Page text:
Words: Dean Murray Pictures: Euan Cherry/Cover Images A charity for young amputee footballers are asking Scotland to get behind them. Amputee Football Scotland needs vital funds to help three sports-mad children represent their country in Germany. The inspiring youngsters are hoping to take part in July's European Amputee Football Junior Camp '19. Keeley Cerretti, 10, from Larkhall, Daniel McDevitt, 10, from Stranraer and Harris Tinney, 11, from Glasgow, all play for Partick Thistle Amputees. They hope to join up to 100 other young amputees from countries all across Europe over four days

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WENN Rights Ltd / Alamy Stock Photo
Image ID: RPP24T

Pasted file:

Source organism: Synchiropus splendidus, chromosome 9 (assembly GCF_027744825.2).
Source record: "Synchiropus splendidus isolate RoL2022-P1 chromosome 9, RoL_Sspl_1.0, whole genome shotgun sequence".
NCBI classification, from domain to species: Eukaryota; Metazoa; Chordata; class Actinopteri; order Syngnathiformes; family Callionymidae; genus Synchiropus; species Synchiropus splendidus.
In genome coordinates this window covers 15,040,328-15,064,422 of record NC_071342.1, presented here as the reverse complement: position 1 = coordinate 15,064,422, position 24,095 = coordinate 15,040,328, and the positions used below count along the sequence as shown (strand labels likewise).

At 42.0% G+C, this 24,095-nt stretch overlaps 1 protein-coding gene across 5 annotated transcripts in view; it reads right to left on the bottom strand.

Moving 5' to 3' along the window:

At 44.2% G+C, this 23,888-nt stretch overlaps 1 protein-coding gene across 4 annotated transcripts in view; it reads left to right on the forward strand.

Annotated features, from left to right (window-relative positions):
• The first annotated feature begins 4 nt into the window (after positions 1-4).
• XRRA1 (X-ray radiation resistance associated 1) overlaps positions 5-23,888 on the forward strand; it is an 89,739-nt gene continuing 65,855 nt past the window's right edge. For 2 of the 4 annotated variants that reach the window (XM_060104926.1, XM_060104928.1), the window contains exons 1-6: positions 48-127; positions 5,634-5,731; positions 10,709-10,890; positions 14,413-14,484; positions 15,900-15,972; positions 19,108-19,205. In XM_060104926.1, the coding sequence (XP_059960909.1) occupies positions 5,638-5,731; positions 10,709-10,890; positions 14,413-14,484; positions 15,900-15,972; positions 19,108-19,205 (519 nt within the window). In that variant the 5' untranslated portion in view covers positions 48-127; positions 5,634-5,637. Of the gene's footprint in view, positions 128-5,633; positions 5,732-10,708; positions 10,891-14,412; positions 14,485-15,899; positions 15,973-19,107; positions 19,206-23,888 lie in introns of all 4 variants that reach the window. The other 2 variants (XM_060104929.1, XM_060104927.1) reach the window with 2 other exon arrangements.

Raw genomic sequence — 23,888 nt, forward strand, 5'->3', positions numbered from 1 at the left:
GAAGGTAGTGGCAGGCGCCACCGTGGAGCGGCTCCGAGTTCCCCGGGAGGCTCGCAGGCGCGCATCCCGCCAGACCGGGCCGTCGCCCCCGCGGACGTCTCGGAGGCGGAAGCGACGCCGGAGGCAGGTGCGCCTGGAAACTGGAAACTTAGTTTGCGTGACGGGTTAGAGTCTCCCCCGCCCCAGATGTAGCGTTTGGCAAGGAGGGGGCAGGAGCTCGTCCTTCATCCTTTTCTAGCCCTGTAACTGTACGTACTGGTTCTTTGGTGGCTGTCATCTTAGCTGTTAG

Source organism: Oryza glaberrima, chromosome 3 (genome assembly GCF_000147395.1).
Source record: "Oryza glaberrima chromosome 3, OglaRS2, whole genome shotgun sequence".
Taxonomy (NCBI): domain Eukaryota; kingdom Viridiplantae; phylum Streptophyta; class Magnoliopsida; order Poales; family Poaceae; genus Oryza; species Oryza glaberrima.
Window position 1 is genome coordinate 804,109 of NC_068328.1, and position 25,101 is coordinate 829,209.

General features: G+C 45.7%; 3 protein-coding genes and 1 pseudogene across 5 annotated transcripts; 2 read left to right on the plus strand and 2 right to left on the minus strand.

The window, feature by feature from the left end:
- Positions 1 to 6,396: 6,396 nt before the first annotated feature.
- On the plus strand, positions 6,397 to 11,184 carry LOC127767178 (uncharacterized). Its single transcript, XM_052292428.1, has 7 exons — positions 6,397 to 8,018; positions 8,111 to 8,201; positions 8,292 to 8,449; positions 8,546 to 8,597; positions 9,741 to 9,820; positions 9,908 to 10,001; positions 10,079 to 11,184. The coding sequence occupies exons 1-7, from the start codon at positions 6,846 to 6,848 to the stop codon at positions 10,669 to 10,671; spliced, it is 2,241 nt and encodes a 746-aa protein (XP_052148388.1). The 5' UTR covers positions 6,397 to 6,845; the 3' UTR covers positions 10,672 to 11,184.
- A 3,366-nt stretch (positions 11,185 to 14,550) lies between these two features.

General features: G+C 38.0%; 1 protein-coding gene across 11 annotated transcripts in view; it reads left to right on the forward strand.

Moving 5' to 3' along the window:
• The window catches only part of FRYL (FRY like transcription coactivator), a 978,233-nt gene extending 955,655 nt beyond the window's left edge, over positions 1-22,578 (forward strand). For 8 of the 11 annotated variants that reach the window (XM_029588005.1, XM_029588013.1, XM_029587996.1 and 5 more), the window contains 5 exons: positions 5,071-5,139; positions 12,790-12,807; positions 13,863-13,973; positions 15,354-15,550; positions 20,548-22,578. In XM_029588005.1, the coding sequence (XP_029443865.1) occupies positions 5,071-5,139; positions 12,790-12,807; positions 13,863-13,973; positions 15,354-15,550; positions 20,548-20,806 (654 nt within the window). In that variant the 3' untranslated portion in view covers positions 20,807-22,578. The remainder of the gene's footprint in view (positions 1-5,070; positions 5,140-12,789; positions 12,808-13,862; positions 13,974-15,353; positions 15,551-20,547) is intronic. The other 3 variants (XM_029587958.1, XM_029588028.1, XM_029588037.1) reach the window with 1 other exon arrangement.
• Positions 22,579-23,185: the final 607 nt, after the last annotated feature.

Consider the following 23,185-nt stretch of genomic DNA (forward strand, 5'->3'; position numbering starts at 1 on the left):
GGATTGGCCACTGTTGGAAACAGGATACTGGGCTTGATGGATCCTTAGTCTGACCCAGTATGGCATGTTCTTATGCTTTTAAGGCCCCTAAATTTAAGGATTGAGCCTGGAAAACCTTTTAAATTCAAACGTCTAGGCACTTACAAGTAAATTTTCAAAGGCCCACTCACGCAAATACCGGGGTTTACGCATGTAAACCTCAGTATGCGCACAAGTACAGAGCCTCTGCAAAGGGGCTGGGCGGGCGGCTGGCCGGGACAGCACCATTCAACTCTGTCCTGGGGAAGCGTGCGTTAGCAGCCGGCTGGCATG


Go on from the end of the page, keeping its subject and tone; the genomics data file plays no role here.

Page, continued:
Words: Dean Murray Pictures: Euan Cherry/Cover Images A charity for young amputee footballers are asking Scotland to get behind them. Amputee Football Scotland needs vital funds to help three sports-mad children represent their country in Germany. The inspiring youngsters are hoping to take part in July's European Amputee Football Junior Camp '19. Keeley Cerretti, 10, from Larkhall, Daniel McDevitt, 10, from Stranraer and Harris Tinney, 11, from Glasgow, all play for Partick Thistle Amputees. They hope to join up to 100 other young amputees from countries all across Europe over four days playing football. A crowdfunding page has been set-up to raise the £1,000 required: https://www.crowdfunder.co.uk/amputeefootballjuniors-euro19trip But rather than pitting nations against each other, Ashley Reid, CEO and founder of Amputee Football Association Scotland, says the goal is "meeting new friends and improving their health and fitness." Amputee Football Association Scotland (AFAS) is a Scottish charity set up in April 2017 by single working mother Ashley, and Paul Kelly, manager of Partick Thistle Community Trust. Amputee football is established in England and the rest of Europe, with competitive leagues and regular tournaments, however, until AFAS, nothing had existed in Scotland to facilitate the sport. Since its inception, AFAS has established amputee football teams at Partick Thistle in Glasgow and at Dundee United. Fortnightly junior and senior training sessions are held at the respective clubs. Keeley had her lower leg amputated following an infection in her bowel shortly after birth. Her mother Jan, 52, explains: "Keeley, who is a twin, was born eight weeks early, weighing only 2lbs 12 ounces. She was fine for two weeks then got really sick. She ended up having a lifesaving op that meant they had to take away a third of her gut. "During the op, they punctured her femoral artery, which led to a loss of blood in her leg. She was back in theatre the next

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